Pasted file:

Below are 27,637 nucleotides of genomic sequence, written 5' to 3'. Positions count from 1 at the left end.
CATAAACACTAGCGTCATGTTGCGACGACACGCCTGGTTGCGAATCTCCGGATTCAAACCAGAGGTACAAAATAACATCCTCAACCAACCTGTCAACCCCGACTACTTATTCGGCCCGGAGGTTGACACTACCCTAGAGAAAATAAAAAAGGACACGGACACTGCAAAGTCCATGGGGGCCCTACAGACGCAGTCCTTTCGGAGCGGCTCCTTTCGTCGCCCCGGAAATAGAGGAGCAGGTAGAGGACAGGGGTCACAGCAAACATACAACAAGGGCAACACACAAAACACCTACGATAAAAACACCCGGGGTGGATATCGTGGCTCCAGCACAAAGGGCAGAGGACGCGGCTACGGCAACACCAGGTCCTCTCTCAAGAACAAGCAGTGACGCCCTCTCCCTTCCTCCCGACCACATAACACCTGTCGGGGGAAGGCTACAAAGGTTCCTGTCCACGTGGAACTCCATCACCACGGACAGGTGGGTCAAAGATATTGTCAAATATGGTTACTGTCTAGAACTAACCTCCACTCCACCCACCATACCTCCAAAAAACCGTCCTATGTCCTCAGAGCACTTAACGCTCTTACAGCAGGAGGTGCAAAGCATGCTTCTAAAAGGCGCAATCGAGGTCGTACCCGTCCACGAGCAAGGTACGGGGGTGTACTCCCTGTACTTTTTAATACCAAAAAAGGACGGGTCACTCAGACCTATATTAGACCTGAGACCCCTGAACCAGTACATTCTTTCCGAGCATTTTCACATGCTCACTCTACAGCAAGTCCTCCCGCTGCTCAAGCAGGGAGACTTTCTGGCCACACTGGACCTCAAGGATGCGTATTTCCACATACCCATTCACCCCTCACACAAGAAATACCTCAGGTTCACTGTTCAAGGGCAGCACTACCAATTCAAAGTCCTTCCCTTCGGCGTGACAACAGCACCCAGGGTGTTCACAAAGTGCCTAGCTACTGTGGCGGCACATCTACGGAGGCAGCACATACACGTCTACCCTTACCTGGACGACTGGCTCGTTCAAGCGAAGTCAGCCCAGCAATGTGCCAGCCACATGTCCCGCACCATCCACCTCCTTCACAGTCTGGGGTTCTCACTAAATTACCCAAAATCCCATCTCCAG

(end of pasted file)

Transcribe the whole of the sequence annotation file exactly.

Below are 27,637 nucleotides of genomic sequence, written 5' to 3'. Positions count from 1 at the left end.
CATAAACACTAGCGTCATGTTGCGACGACACGCCTGGTTGCGAATCTCCGGATTCAAACCAGAGGTACAAAATAACATCCTCAACCAACCTGTCAACCCCGACTACTTATTCGGCCCGGAGGTTGACACTACCCTAGAGAAAATAAAAAAGGACACGGACACTGCAAAGTCCATGGGGGCCCTACAGACGCAGTCCTTTCGGAGCGGCTCCTTTCGTCGCCCCGGAAATAGAGGAGCAGGTAGAGGACAGGGGTCACAGCAAACATACAACAAGGGCAACACACAAAACACCTACGATAAAAACACCCGGGGTGGATATCGTGGCTCCAGCACAAAGGGCAGAGGACGCGGCTACGGCAACACCAGGTCCTCTCTCAAGAACAAGCAGTGACGCCCTCTCCCTTCCTCCCGACCACATAACACCTGTCGGGGGAAGGCTACAAAGGTTCCTGTCCACGTGGAACTCCATCACCACGGACAGGTGGGTCAAAGATATTGTCAAATATGGTTACTGTCTAGAACTAACCTCCACTCCACCCACCATACCTCCAAAAAACCGTCCTATGTCCTCAGAGCACTTAACGCTCTTACAGCAGGAGGTGCAAAGCATGCTTCTAAAAGGCGCAATCGAGGTCGTACCCGTCCACGAGCAAGGTACGGGGGTGTACTCCCTGTACTTTTTAATACCAAAAAAGGACGGGTCACTCAGACCTATATTAGACCTGAGACCCCTGAACCAGTACATTCTTTCCGAGCATTTTCACATGCTCACTCTACAGCAAGTCCTCCCGCTGCTCAAGCAGGGAGACTTTCTGGCCACACTGGACCTCAAGGATGCGTATTTCCACATACCCATTCACCCCTCACACAAGAAATACCTCAGGTTCACTGTTCAAGGGCAGCACTACCAATTCAAAGTCCTTCCCTTCGGCGTGACAACAGCACCCAGGGTGTTCACAAAGTGCCTAGCTACTGTGGCGGCACATCTACGGAGGCAGCACATACACGTCTACCCTTACCTGGACGACTGGCTCGTTCAAGCGAAGTCAGCCCAGCAATGTGCCAGCCACATGTCCCGCACCATCCACCTCCTTCACAGTCTGGGGTTCTCACTAAATTACCCAAAATCCCATCTCCAG